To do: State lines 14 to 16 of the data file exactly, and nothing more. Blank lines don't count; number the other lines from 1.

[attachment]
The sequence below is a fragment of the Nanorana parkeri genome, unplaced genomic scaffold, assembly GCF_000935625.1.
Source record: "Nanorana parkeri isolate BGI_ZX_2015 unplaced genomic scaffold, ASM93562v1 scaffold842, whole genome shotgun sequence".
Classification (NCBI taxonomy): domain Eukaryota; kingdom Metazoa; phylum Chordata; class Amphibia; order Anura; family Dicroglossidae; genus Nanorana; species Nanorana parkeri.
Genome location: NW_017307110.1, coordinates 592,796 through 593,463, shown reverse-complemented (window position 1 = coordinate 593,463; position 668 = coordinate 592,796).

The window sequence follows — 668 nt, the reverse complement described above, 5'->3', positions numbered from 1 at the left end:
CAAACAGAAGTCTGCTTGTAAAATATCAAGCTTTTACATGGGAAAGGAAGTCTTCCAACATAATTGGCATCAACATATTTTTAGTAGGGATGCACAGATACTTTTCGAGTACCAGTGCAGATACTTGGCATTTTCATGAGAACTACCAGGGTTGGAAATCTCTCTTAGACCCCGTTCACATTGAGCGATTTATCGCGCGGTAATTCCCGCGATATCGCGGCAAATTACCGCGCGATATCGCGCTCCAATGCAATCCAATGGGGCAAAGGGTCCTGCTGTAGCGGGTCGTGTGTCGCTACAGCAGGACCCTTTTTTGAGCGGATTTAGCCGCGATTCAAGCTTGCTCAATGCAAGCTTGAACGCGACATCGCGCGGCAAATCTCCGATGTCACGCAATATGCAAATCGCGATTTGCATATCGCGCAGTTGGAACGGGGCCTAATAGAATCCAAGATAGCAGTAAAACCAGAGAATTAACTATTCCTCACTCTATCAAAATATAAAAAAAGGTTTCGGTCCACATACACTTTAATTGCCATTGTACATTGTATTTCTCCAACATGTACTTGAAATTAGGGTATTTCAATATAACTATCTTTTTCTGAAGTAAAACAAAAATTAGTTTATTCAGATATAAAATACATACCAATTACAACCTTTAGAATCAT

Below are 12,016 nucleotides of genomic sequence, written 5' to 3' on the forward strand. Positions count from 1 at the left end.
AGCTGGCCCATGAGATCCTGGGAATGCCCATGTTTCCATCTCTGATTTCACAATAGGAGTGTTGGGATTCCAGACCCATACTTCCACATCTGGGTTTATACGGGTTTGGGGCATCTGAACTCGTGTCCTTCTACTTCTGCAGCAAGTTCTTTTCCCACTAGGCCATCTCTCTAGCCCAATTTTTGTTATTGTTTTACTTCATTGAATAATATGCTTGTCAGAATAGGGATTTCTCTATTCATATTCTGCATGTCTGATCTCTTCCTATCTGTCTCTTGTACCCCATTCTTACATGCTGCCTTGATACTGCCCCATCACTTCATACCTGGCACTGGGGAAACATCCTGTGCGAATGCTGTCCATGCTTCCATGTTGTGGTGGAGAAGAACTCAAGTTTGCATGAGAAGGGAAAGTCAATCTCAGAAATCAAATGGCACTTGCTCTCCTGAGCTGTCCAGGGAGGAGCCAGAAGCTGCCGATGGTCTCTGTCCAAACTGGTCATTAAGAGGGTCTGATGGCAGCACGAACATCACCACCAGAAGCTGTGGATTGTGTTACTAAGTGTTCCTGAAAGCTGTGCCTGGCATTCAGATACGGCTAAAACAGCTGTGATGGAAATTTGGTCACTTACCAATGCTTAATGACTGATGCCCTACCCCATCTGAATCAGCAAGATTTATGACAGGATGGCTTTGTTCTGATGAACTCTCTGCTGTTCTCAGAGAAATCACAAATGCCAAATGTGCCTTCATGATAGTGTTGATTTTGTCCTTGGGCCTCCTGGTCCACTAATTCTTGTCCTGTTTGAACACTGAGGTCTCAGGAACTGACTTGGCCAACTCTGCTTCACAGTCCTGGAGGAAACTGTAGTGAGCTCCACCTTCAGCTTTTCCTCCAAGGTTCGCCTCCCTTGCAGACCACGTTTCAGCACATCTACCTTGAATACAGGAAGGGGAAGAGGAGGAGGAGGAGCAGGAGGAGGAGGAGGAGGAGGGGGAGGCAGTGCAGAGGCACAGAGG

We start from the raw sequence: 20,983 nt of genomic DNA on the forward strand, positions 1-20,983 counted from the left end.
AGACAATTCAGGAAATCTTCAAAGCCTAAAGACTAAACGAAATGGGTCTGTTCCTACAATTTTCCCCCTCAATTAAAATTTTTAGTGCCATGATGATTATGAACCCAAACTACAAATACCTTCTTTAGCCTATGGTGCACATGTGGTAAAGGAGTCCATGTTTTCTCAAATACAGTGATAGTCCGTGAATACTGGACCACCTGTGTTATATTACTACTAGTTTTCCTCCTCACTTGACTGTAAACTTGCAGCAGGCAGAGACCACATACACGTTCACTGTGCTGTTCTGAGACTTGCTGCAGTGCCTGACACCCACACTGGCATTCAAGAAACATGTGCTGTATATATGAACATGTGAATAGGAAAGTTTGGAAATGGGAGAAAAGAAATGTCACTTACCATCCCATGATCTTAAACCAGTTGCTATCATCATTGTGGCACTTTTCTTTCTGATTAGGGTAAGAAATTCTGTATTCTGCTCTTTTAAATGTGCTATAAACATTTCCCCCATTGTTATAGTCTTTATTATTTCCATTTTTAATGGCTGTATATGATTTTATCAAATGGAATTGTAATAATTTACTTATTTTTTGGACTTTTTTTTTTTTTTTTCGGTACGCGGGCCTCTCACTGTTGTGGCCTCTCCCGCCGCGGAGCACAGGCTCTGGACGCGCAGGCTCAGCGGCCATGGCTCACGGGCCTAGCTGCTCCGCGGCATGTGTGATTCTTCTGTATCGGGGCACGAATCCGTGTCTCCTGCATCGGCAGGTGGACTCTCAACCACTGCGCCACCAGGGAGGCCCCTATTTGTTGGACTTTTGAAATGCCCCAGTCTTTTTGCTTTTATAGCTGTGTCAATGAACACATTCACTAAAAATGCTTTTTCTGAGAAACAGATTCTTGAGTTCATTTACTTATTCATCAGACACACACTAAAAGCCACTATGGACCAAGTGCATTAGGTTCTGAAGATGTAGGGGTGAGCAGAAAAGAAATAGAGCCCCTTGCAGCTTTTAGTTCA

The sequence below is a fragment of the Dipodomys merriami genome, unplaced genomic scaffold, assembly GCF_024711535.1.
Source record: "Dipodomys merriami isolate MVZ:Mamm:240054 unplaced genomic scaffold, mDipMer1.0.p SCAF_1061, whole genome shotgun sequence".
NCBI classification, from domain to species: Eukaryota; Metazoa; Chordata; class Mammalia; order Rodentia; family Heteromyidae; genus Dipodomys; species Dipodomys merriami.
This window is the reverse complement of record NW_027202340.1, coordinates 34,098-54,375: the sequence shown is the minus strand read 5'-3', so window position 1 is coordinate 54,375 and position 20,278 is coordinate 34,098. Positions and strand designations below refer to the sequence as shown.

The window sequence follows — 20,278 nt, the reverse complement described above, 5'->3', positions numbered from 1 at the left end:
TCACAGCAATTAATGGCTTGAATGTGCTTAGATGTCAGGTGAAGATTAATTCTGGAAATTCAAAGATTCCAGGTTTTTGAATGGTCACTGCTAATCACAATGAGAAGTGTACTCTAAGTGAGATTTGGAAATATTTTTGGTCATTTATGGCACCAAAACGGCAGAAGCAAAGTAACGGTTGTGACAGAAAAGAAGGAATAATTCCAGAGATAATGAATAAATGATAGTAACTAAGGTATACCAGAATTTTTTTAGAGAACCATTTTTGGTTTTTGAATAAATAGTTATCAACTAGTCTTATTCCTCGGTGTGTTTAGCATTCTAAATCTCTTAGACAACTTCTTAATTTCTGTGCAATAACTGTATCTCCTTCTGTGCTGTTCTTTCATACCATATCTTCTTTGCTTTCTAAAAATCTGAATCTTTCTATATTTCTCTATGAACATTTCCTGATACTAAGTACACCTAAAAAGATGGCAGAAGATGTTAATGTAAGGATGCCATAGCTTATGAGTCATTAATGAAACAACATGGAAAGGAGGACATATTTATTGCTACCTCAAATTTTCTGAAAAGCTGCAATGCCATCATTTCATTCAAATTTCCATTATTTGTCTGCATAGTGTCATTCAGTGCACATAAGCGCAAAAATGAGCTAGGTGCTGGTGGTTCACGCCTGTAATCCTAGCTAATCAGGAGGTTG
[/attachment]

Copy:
This window is the reverse complement of record NW_027202340.1, coordinates 34,098-54,375: the sequence shown is the minus strand read 5'-3', so window position 1 is coordinate 54,375 and position 20,278 is coordinate 34,098. Positions and strand designations below refer to the sequence as shown.

The window sequence follows — 20,278 nt, the reverse complement described above, 5'->3', positions numbered from 1 at the left end:
TCACAGCAATTAATGGCTTGAATGTGCTTAGATGTCAGGTGAAGATTAATTCTGGAAATTCAAAGATTCCAGGTTTTTGAATGGTCACTGCTAATCACAATGAGAAGTGTACTCTAAGTGAGATTTGGAAATATTTTTGGTCATTTATGGCACCAAAACGGCAGAAGCAAAGTAACGGTTGTGACAGAAAAGAAGGAATAATTCCAGAGATAATGAATAAATGATAGTAACTAAGGTATACCAGAATTTTTTTAGAGAACCATTTTTGGTTTTTGAATAAATAGTTATCAACTAGTCTTATTCCTCGGTGTGTTTAGCATTCTAAATCTCTTAGACAACTTCTTAATTTCTGTGCAATAACTGTATCTCCTTCTGTGCTGTTCTTTCATACCATATCTTCTTTGCTTTCTAAAAATCTGAATCTTTCTATATTTCTCTATGAACATTTCCTGATACTAAGTACACCTAAAAAGATGGCAGAAGATGTTAATGTAAGGATGCCATAGCTTATGAGTCATTAATGAAACAACATGGAAAGGAGGACATATTTATTGCTACCTCAAATTTTCTGAAAAGCTGCAATGCCATCATTTCATTCAAATTTCCATTATTTGTCTGCATAGTGTCATTCAGTGCACATAAGCGCAAAAATGAGCTAGGTGCTGGTGGTTCACGCCTGTAATCCTAGCTAATCAGGAGGTTG